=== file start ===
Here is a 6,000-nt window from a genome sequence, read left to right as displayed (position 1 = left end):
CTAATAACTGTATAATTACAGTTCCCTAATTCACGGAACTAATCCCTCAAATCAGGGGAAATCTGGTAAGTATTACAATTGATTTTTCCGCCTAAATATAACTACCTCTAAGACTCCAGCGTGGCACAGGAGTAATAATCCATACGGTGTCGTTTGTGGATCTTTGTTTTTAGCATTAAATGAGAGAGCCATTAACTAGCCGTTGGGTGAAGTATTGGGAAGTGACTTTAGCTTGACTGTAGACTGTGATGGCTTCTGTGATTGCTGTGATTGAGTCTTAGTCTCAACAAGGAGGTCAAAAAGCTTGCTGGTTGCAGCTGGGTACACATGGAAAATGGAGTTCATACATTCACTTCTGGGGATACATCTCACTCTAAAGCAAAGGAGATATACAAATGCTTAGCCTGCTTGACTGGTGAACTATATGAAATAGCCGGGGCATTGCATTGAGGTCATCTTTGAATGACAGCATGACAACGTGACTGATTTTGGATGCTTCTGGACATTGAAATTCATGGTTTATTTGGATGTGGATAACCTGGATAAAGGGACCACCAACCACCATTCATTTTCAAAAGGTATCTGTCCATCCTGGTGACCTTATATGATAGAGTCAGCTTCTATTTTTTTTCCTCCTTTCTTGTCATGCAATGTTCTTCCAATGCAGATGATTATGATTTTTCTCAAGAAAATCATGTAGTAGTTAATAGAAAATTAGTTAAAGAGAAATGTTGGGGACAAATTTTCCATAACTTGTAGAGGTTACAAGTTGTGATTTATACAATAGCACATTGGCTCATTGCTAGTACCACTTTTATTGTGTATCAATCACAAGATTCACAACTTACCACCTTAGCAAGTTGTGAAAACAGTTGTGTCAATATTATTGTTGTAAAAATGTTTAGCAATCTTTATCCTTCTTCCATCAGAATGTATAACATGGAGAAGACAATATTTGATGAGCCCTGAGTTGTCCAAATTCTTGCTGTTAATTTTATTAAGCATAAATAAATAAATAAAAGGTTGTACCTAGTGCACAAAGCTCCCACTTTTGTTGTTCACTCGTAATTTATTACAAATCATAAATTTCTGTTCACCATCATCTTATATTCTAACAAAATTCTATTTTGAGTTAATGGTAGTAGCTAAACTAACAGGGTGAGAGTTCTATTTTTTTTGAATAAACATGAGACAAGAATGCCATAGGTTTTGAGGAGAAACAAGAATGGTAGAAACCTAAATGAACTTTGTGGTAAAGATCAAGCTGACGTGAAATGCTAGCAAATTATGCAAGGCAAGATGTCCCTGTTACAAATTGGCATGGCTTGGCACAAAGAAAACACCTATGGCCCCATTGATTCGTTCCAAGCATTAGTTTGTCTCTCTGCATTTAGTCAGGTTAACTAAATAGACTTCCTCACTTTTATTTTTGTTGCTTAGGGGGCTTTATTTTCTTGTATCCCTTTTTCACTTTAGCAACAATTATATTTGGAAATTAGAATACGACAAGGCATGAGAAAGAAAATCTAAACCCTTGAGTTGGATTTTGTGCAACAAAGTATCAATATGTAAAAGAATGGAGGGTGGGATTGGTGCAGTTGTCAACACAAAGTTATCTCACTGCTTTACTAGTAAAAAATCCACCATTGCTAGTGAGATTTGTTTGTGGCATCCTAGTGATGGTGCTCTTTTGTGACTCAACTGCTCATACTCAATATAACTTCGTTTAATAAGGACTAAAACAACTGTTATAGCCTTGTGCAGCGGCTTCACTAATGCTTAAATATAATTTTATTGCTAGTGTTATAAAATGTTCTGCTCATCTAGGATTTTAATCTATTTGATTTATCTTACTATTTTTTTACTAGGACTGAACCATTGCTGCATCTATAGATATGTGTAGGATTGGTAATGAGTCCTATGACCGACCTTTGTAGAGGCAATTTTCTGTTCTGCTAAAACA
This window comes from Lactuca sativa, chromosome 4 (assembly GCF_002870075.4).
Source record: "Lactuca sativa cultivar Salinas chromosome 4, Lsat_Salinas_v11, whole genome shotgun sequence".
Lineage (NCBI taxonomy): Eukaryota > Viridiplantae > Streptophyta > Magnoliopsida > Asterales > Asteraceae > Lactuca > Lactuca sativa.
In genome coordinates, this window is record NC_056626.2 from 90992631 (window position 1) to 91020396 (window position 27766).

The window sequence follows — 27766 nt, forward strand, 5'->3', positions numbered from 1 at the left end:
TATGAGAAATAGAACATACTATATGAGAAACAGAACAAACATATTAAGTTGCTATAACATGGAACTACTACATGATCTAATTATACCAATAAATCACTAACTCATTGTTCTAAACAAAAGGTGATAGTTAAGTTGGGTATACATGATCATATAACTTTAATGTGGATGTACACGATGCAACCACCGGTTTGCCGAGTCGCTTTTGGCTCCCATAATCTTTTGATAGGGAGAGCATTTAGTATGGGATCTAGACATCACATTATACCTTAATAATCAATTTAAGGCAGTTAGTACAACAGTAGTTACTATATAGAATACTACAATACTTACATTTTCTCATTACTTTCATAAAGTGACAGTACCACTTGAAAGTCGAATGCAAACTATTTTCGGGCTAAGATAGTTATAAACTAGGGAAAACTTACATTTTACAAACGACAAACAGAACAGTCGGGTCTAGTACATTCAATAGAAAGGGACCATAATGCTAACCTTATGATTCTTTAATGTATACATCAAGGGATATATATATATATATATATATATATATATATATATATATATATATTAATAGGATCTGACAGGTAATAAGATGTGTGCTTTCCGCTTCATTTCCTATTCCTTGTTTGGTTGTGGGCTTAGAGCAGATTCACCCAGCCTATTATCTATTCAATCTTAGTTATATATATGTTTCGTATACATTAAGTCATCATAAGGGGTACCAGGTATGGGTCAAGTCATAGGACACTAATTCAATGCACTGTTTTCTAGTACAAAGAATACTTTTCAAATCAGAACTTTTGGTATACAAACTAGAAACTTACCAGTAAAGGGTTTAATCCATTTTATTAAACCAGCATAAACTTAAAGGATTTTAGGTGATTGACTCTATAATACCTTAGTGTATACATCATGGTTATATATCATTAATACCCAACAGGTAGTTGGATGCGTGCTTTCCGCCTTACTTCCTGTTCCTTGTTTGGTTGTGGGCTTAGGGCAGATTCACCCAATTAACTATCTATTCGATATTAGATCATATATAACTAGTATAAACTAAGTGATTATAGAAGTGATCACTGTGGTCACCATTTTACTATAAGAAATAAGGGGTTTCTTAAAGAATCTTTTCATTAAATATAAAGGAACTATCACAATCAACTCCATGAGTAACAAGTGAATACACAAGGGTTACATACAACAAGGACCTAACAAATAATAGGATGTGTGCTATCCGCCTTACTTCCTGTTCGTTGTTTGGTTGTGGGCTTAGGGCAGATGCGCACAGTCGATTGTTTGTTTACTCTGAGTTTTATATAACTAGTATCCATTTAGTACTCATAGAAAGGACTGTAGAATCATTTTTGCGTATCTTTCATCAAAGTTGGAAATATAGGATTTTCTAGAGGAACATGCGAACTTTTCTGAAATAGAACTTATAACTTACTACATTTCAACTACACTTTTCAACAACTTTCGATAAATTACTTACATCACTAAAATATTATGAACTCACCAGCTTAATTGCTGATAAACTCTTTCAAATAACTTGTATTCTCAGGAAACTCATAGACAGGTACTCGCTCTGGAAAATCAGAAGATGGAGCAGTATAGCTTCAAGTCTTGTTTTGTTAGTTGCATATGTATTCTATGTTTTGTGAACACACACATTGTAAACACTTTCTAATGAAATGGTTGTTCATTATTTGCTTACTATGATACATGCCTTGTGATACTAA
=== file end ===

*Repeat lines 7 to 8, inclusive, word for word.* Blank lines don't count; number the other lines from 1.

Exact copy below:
The window sequence follows — 27766 nt, forward strand, 5'->3', positions numbered from 1 at the left end:
TATGAGAAATAGAACATACTATATGAGAAACAGAACAAACATATTAAGTTGCTATAACATGGAACTACTACATGATCTAATTATACCAATAAATCACTAACTCATTGTTCTAAACAAAAGGTGATAGTTAAGTTGGGTATACATGATCATATAACTTTAATGTGGATGTACACGATGCAACCACCGGTTTGCCGAGTCGCTTTTGGCTCCCATAATCTTTTGATAGGGAGAGCATTTAGTATGGGATCTAGACATCACATTATACCTTAATAATCAATTTAAGGCAGTTAGTACAACAGTAGTTACTATATAGAATACTACAATACTTACATTTTCTCATTACTTTCATAAAGTGACAGTACCACTTGAAAGTCGAATGCAAACTATTTTCGGGCTAAGATAGTTATAAACTAGGGAAAACTTACATTTTACAAACGACAAACAGAACAGTCGGGTCTAGTACATTCAATAGAAAGGGACCATAATGCTAACCTTATGATTCTTTAATGTATACATCAAGGGATATATATATATATATATATATATATATATATATATATATATATATTAATAGGATCTGACAGGTAATAAGATGTGTGCTTTCCGCTTCATTTCCTATTCCTTGTTTGGTTGTGGGCTTAGAGCAGATTCACCCAGCCTATTATCTATTCAATCTTAGTTATATATATGTTTCGTATACATTAAGTCATCATAAGGGGTACCAGGTATGGGTCAAGTCATAGGACACTAATTCAATGCACTGTTTTCTAGTACAAAGAATACTTTTCAAATCAGAACTTTTGGTATACAAACTAGAAACTTACCAGTAAAGGGTTTAATCCATTTTATTAAACCAGCATAAACTTAAAGGATTTTAGGTGATTGACTCTATAATACCTTAGTGTATACATCATGGTTATATATCATTAATACCCAACAGGTAGTTGGATGCGTGCTTTCCGCCTTACTTCCTGTTCCTTGTTTGGTTGTGGGCTTAGGGCAGATTCACCCAATTAACTATCTATTCGATATTAGATCATATATAACTAGTATAAACTAAGTGATTATAGAAGTGATCACTGTGGTCACCATTTTACTATAAGAAATAAGGGGTTTCTTAAAGAATCTTTTCATTAAATATAAAGGAACTATCACAATCAACTCCATGAGTAACAAGTGAATACACAAGGGTTACATACAACAAGGACCTAACAAATAATAGGATGTGTGCTATCCGCCTTACTTCCTGTTCGTTGTTTGGTTGTGGGCTTAGGGCAGATGCGCACAGTCGATTGTTTGTTTACTCTGAGTTTTATATAACTAGTATCCATTTAGTACTCATAGAAAGGACTGTAGAATCATTTTTGCGTATCTTTCATCAAAGTTGGAAATATAGGATTTTCTAGAGGAACATGCGAACTTTTCTGAAATAGAACTTATAACTTACTACATTTCAACTACACTTTTCAACAACTTTCGATAAATTACTTACATCACTAAAATATTATGAACTCACCAGCTTAATTGCTGATAAACTCTTTCAAATAACTTGTATTCTCAGGAAACTCATAGACAGGTACTCGCTCTGGAAAATCAGAAGATGGAGCAGTATAGCTTCAAGTCTTGTTTTGTTAGTTGCATATGTATTCTATGTTTTGTGAACACACACATTGTAAACACTTTCTAATGAAATGGTTGTTCATTATTTGCTTACTATGATACATGCCTTGTGATACTAA